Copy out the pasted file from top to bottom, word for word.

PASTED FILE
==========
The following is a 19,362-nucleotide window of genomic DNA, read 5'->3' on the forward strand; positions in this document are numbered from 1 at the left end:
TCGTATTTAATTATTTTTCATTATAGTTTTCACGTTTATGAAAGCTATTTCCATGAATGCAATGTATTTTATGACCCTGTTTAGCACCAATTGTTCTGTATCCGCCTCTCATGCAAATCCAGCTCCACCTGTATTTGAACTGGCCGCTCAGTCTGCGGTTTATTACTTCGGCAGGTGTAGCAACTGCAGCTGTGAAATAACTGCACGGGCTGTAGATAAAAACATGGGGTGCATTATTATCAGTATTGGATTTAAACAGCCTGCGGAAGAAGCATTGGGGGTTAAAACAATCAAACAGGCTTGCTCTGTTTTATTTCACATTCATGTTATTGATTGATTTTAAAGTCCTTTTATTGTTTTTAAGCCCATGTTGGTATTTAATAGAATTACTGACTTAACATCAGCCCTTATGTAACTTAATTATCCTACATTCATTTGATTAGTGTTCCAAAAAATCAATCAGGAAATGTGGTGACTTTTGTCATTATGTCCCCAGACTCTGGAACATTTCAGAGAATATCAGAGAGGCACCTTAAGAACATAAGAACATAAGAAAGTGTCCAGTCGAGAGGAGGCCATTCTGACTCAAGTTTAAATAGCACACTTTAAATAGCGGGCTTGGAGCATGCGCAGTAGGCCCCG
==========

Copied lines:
The following is a 19,362-nucleotide window of genomic DNA, read 5'->3' on the forward strand; positions in this document are numbered from 1 at the left end:
TCGTATTTAATTATTTTTCATTATAGTTTTCACGTTTATGAAAGCTATTTCCATGAATGCAATGTATTTTATGACCCTGTTTAGCACCAATTGTTCTGTATCCGCCTCTCATGCAAATCCAGCTCCACCTGTATTTGAACTGGCCGCTCAGTCTGCGGTTTATTACTTCGGCAGGTGTAGCAACTGCAGCTGTGAAATAACTGCACGGGCTGTAGATAAAAACATGGGGTGCATTATTATCAGTATTGGATTTAAACAGCCTGCGGAAGAAGCATTGGGGGTTAAAACAATCAAACAGGCTTGCTCTGTTTTATTTCACATTCATGTTATTGATTGATTTTAAAGTCCTTTTATTGTTTTTAAGCCCATGTTGGTATTTAATAGAATTACTGACTTAACATCAGCCCTTATGTAACTTAATTATCCTACATTCATTTGATTAGTGTTCCAAAAAATCAATCAGGAAATGTGGTGACTTTTGTCATTATGTCCCCAGACTCTGGAACATTTCAGAGAATATCAGAGAGGCACCTTAAGAACATAAGAACATAAGAAAGTGTCCAGTCGAGAGGAGGCCATTCTGACTCAAGTTTAAATAGCACACTTTAAATAGCGGGCTTGGAGCATGCGCAGTAGGCCCCG